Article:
Bone density is such an important part of your health. Typically, your bone mass grows the most throughout your childhood, and then continues into your teens and twenties. By the time you hit your thirties, your bone mass is at its maximum. So how do we maximize this bone health? Keep reading to learn two simple steps to maximize your bone density, no matter your age (such as eating broccoli and using a desk bike).
The importance of healthy bone density.
Our bones build the framework for our entire body. They protect vital organs and allow movement (via muscular interaction). The bones even help keep the body’s levels of calcium balanced for optimized cellular function. When the entire bone matrix loses its density and overall strength, it can lead to poor muscle, low energy, and risk of pathological fractures and organ damage. Ultimately, low bone mass leads to a lower quality of life.
Start thinking about your bone health with your daily routine.
For those of us that weren’t nice to our bodies in our younger years, the realization that our bone health is important can be scary (especially as we age). Luckily, there are many simple ways to build and maintain the bone mass you do have. This will prevent complications later. This is super important since something like a fracture can rapidly decrease your life expectancy. It doesn’t have to be complicated; it just takes a little awareness and habit building.
Eat nutrient dense foods.
The most obvious nutrient dense foods that should come to mind are vegetables. Many vitamins, minerals, and nutrients found in vegetables and fruits are needed for bone health. Vegetables like broccoli, kale, and cabbage are packed with calcium. Other important nutrients for bone health are vitamin C via sweet potatoes, bell peppers, kale, broccoli, strawberries, and many more, and vitamin D via fish, eggs, cheese, mushrooms, sunshine, and supplements. The body can only absorb so much calcium at a time so make sure to break it up throughout the day. Lastly, make sure you eat enough calories. Otherwise, the body may take calcium from the bones for other more vital bodily functions.
Other nutrients (and examples of food) needed for bone health include:
- Vitamin K. Broccoli, spinach, kale, and soy.
- Magnesium. Beans, seeds, whole grains, avocado, and tofu.
- Zinc. Meat, beans, seeds, nuts, and whole grains.
- Omega-3s: Chia seeds, fish, olive oil, flax, and walnuts.
- Protein. Low protein diets affect both muscle and bone mass. It has been shown to decrease the body’s ability to absorb calcium (what our bones are made of!). Add sustainable meats, nuts, seeds, beans, dairy and some vegetables (spinach, asparagus, and broccoli). If you are having trouble getting enough, consider protein shakes too.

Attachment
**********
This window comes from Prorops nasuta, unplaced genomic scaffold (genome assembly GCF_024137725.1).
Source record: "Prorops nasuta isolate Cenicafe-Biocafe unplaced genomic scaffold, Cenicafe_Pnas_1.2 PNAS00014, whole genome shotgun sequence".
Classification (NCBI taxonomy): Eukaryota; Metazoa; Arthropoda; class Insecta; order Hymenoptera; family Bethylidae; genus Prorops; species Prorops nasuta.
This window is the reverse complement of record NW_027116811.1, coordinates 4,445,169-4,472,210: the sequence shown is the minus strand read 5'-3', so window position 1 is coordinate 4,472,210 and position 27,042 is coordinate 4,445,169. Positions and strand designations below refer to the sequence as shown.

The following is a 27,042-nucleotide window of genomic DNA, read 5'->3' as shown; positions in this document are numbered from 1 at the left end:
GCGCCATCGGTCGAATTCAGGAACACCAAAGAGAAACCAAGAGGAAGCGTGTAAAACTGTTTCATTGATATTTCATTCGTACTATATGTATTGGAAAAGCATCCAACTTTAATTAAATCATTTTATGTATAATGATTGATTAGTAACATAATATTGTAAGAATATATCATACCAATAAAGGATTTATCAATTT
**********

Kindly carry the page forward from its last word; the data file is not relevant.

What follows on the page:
- Collagen. Supplements, leafy greens, bone broth, and meat.
Use your muscles and stress your bones.
Strength training and weight bearing activities keep the bone building circuit in balance. Lack of use of the muscles and bones can inadvertently lead to breakdown of bones, leading to problems like osteopenia and osteoporosis (low bone density). Hit the gym and follow an equipment circuit, grab the dumbbells and follow a poster, come up with your own moves, or look up a YouTube channel for lifting. Simple weight bearing exercises include standing and walking. If you usually spend a lot of time sitting at a computer or the TV, consider investing in a standing desk or desk bike to multitask with exponential health benefits.
Make an effort to incorporate each of these activities into your weekly schedule.
- Strength training. Go for 2-3 times per week, addressing all major muscle groups.
- Weight bearing. Walking, running, jumping, dancing or any other movement on your feet. Again, try for 2-3 times per week. Bonus health points for getting the heart rate up and sweat pouring!
- Balance. Challenge your balance 1-2 times per week with yoga or incorporating single leg moves into your exercise and strength routine.
- Daily consistent movement. You should be getting out of your seat and moving as much as possible. Every. Single. Day. Period. In the face of a typical sedentary lifestyle, easy hacks include standing desks, frequent breaks from sitting, or a desk bike.
- These will ultimately help maintain a healthy weight and bone mass. Being over or underweight increases the chance of having problems with bone density.
Bone health for every stage of life.
There isn’t a time in your life when bone health isn’t important. It is simply yet another reason for making proper diet and exercise a part of your normal routine (to maximize a healthy lifestyle). Let all this information inspire you to be your best. Don’t feel overwhelmed, start simply by adding a few nutrient dense foods (broccoli and kale, anyone?) and getting moving any way possible. The simplest way to start moving is incorporating it into your normal everyday routine with standing desks, desk bikes, walking, and more. Don’t let poor health choices catch up to you later in life. If you develop low density bones, it will severely affect your quality of life and lifespan.